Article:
Nov 28 2021

Be aware of alcohol and its effects on the gut

Be aware of alcohol and its effects on the gut.

As the holidays are approaching, safeguard your microbiome by not overindulging.

It’s fall! The weather is getting colder, family gatherings are being planned and holiday party invites are going out. For many, this socializing means social drinking, and unfortunately, too much alcohol can take a toll on the microbiome. If over-imbibing can be an issue due to too many social engagements or added holiday stress, consider a few factors in order to keep your body healthy and your immune system at its best.*

What does consuming alcohol do to your gut?

When we drink alcohol, just as when we eat food, its pathway is through the mouth, into the stomach, and then the intestines. Therefore, it is these areas of the body that are greatly impacted when we overindulge. When you drink too much alcohol, your body might react by experiencing digestive issues, such as diarrhea, stomach aches, and inflammation of the GI tract.

The GI tract is designed to be naturally permeable so that nutrients and minerals can pass through the intestinal lining and into the bloodstream but it also acts as a protective barrier to keep toxins out of your blood. When we drink too much alcohol, it can damage the cells that line the intestinal walls, thus weakening that delicate barrier. This condition, known as leaky gut syndrome allows toxins, bacteria, and even food particles to exit the GI tract and enter the bloodstream. A leaky gut can increase inflammation and has been linked to multiple health conditions, such as diabetes, arthritis, allergies, and even mental health problems. 1*

In addition to increased gut permeability, heavy drinking can throw your gut microbiome off balance, resulting in an overgrowth of bad bacteria. A healthy gut is comprised of billions of bacteria, approximately 80% good and 20% bad. When we drink too much alcohol, it can shift this equilibrium towards the bad, tipping the scales to create a cycle that can be hard to break as the bad bacteria multiply, creating cravings for more unhealthy foods that feed these unfriendly critters. An imbalanced gut may lead to:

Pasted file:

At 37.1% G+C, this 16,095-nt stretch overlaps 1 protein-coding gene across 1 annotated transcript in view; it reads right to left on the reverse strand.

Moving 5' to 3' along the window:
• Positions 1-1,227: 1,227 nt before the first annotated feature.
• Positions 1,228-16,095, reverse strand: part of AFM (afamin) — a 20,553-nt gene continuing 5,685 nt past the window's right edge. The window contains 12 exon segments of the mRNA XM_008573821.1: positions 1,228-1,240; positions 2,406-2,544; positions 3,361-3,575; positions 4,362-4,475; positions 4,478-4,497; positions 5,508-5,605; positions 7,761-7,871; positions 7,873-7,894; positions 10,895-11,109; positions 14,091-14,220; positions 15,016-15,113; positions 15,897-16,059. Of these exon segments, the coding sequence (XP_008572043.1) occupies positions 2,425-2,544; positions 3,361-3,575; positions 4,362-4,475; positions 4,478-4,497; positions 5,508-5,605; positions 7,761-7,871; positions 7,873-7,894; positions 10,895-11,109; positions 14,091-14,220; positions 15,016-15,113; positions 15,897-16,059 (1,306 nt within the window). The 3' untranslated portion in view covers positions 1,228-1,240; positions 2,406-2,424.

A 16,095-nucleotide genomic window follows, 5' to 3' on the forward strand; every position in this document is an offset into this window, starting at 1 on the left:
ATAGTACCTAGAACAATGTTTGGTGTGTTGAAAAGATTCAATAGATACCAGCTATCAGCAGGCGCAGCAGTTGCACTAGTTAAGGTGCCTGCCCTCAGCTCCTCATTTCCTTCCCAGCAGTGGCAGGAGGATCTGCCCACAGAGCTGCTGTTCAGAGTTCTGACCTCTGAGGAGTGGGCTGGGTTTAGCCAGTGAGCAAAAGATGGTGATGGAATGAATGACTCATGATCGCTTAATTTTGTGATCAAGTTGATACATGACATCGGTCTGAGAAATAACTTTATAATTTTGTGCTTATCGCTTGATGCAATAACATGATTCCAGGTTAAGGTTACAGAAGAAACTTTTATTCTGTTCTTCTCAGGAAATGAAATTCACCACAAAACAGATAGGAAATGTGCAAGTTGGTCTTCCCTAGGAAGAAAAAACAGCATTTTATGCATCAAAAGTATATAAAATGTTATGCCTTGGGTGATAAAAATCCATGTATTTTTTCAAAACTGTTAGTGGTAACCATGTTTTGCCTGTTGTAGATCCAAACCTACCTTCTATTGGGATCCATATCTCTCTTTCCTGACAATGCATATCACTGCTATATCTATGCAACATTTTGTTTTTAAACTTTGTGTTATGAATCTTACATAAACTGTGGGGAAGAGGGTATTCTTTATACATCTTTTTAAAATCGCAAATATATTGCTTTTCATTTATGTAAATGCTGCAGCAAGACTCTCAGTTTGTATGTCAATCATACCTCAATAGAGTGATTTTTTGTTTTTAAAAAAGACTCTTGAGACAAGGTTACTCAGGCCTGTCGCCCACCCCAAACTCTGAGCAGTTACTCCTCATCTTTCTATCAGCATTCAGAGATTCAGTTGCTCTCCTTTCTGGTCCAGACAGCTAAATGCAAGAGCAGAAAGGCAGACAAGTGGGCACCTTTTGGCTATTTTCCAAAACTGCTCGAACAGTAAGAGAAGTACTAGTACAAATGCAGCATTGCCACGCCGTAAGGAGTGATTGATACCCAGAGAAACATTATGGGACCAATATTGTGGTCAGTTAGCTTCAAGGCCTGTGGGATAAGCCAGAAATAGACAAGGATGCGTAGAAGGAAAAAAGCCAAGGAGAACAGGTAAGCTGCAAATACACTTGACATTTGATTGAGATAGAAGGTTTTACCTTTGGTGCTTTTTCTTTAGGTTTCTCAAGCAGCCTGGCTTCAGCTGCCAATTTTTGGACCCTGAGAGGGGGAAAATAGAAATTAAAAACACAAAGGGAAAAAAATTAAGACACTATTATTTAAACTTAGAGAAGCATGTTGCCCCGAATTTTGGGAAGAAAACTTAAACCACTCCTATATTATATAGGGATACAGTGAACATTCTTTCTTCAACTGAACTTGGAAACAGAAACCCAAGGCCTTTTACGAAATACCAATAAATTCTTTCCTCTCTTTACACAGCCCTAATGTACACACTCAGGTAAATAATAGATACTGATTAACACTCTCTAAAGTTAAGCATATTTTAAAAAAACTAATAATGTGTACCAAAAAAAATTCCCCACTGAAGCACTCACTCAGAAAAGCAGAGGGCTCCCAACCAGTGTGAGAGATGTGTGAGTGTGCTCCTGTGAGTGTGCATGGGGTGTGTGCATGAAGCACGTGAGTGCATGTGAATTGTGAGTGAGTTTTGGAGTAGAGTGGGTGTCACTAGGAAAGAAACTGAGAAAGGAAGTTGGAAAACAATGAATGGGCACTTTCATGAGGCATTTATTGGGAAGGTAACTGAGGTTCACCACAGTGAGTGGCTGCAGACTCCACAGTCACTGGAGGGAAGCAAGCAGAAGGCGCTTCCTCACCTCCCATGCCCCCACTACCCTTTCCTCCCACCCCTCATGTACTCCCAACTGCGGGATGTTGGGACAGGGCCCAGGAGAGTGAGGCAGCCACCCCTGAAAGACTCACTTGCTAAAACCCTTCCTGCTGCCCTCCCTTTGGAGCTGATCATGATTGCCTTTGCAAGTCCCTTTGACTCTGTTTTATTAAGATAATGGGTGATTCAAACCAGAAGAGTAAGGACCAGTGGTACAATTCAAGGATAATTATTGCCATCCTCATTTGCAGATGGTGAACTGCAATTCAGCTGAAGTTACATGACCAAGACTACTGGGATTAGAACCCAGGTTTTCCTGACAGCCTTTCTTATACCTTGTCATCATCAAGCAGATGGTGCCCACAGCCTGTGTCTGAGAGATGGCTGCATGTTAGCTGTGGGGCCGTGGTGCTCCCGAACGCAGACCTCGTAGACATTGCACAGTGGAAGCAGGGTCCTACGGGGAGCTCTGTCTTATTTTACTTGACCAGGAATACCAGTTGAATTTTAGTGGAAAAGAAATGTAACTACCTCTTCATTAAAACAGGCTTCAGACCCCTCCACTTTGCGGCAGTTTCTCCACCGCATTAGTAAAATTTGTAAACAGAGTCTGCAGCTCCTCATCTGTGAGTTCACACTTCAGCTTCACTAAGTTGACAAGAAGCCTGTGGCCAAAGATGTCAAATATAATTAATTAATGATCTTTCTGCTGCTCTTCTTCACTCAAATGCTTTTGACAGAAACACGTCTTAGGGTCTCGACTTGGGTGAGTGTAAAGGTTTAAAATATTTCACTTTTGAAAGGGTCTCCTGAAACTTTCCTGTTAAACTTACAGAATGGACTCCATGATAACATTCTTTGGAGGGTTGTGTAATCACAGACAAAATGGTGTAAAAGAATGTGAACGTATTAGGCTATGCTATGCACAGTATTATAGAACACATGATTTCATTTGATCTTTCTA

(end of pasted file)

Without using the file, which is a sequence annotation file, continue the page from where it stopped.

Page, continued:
• constipation, diarrhea, and bloating
  • fatigue and low energy
  • weight fluctuations
  • food intolerances and food allergies
  • problematic skin conditions
  • mood swings1*

Many times cocktails include sugary mixers and the combination of sugar and alcohol does a double whammy on your gut. As the alcohol damages the gut lining and the sugar feeds the unhealthy bacteria, we are creating a dangerous environment for bacterial overgrowth..2*

Now, not all alcohol is bad and moderation is important. In our blog covering the benefits of antioxidants, we discussed polyphenols, which are micronutrients that act as antioxidants and can be found in red wine. In small amounts — a glass per day — can help increase the good bacteria and actually help to reduce inflammation. Keep in mind, you can find polyphenols in many types of fruit…not just red wine. 3*

If you are struggling with gastrointestinal issues whether it be an overabundance of bad bacteria, inflammation, or leaky gut, cutting back or eliminating alcohol from your diet while you heal may be part of the solution along with improving diet, increasing your probiotic intake, and focusing on good sleep and daily exercise. If you over imbibe, it’s always good to take extra Body Biotics™ Bio-Identical Probiotics Consortia™ for a few days to help reinforce your friendly bacteria and boost your immune system.1*

It’s important to note that there is a difference between overindulging on occasion and having a true alcohol problem. According to the Addiction Center, the definition of heavy drinking is “…consuming 8 drinks or more per week for women and 15 or more for men…”. This excessive, chronic drinking can lead to dangerous health issues such as ulcers, bleeding ulcers, and liver damage. The liver acts as a filter for the blood and it is also where we manufacture proteins, enzymes, and hormones the body uses to ward off infections. It also converts vitamins, nutrients, and medicines into substances our bodies can use. When we drink, the liver “…processes over 90% of consumed alcohol. The rest exits the body via urine, sweat, and breathing…” In cases of chronic alcohol abuse, the liver can’t keep up resulting in destruction to liver cells, which can lead to cirrhosis of the liver, alcoholic hepatitis, and liver cancer.4*

 

**Please note: if you feel you have a problem with controlling your alcohol intake, professional intervention may be necessary along with regular support groups. Alcoholism is a disease that should be taken seriously because it can damage lives…your own and those you love.4*

So, as the holiday season approaches, keep things in check. Have fun, but do it safely for your health and those around you. Consider a “mocktail” instead of the real thing, and never drink and drive. What you do now, will determine how healthy you start the New Year. Let’s start it in good health, good standing, and in good moods, with a healthy gut and a strong immune system!*

Healthiest wishes,

Kelli

www.bodybiotics.com

Resources:

  1. https://riahealth.com/2021/03/09/alcohol-and-gut-health/
  2. https://www.myguthealthtoday.com/sugary-alcoholic-drinks-bad-hangovers/
  3. https://www.ncbi.nlm.nih.gov/pmc/articles/PMC2903024/
  4. https://www.addictioncenter.com/alcohol/liver/

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